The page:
GENBAND Order, at ¶ 44.

Ericsson — Second GSM Sale (“Ericsson II Order”)

Here, the assets sold had not been sold pursuant to the Ericsson Order and consisted of assets in Asia, the Caribbean and Latin America. On May 24, 2010, the Court entered the Ericsson II Order, which “applies only to assets owned by the Debtors.” Ericsson II Order, at 18. Ch. 11 D.I. 3048. SNMP’s objection was resolved with the following language:

Nothing in this Order or in the Agreement or Ancillary Agreements provides for the assumption and/or assignment, whether under section 365 of the Bankruptcy Code or otherwise, by the Debtors, of any contract with SNMP Research International, Inc. (“SNMP”) at this time, and no intellectual property rights or intellectual property licensed via contracts between SNMP and Norte[ are being conveyed or otherwise transferred by the Debtors pursuant to the Order, Agreement or Ancillary Agreements at this time. To the extent that the Purchaser elects to have the Debtors assign to the Purchaser any contract with or intellectual property right of SNMP relating to the Assets, the Debtors and Purchaser will do so in accordance with the terms of this Order, including the assumption procedures described in the Motion and such contract or applicable license, as applicable, and which may include, inter alia, the written consent of SNMP.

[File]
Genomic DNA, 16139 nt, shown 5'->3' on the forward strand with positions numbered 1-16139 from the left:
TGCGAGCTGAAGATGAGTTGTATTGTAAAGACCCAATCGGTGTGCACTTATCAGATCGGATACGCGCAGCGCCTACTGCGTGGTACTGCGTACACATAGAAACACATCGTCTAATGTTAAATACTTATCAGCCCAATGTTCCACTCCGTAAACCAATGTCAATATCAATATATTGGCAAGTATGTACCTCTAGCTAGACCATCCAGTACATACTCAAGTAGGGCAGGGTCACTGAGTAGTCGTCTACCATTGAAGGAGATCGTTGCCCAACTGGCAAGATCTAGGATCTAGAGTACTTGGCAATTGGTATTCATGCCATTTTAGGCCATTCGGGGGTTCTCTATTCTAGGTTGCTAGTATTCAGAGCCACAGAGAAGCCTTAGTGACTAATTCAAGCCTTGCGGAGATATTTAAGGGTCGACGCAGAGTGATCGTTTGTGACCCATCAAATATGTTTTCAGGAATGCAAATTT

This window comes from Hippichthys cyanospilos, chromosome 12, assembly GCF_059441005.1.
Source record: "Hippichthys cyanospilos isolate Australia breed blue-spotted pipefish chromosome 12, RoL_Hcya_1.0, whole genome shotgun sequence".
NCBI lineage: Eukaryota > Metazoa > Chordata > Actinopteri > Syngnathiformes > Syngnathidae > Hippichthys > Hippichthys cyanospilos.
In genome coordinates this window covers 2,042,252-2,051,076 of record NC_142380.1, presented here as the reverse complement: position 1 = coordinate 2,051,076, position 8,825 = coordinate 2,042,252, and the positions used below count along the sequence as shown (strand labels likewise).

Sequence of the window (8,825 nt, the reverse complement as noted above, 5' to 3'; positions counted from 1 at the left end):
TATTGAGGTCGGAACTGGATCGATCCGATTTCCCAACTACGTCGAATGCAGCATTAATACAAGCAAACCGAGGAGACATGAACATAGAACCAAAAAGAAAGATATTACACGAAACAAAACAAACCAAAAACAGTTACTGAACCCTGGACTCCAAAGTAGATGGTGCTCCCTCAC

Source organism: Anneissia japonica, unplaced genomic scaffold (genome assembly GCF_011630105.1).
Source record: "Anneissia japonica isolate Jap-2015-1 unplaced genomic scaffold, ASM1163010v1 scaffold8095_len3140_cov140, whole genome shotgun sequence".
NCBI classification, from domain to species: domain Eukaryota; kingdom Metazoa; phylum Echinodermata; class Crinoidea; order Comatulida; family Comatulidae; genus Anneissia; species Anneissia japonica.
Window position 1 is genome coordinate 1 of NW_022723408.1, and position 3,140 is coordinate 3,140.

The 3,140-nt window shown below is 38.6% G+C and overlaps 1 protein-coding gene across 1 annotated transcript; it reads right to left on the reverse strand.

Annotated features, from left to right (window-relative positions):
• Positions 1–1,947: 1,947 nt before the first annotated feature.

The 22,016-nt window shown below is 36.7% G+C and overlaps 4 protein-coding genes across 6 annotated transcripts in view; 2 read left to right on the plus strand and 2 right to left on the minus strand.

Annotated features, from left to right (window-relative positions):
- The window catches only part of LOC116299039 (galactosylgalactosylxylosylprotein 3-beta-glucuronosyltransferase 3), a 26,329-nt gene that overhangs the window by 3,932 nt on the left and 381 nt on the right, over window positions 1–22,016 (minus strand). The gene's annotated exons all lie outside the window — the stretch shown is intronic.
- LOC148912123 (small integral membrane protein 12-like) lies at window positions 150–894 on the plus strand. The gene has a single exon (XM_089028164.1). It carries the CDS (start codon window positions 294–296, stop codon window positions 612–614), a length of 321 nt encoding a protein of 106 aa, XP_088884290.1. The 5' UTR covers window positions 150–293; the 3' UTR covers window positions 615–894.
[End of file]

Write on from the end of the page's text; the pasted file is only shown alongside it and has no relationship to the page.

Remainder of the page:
Ericsson II Order, at ¶ 41.

Ericsson — MSS Sale (“Ericsson III Order”)

On September 30, 2010, the Court entered the Ericsson III Order, authorizing the sale to Ericsson of “debtors’ right, title and interest in the Purchased Assets.” Ericsson III Order, at ¶ 9. Ch. 11 D.I. 4054. The following language was included to address SNMP’s objection: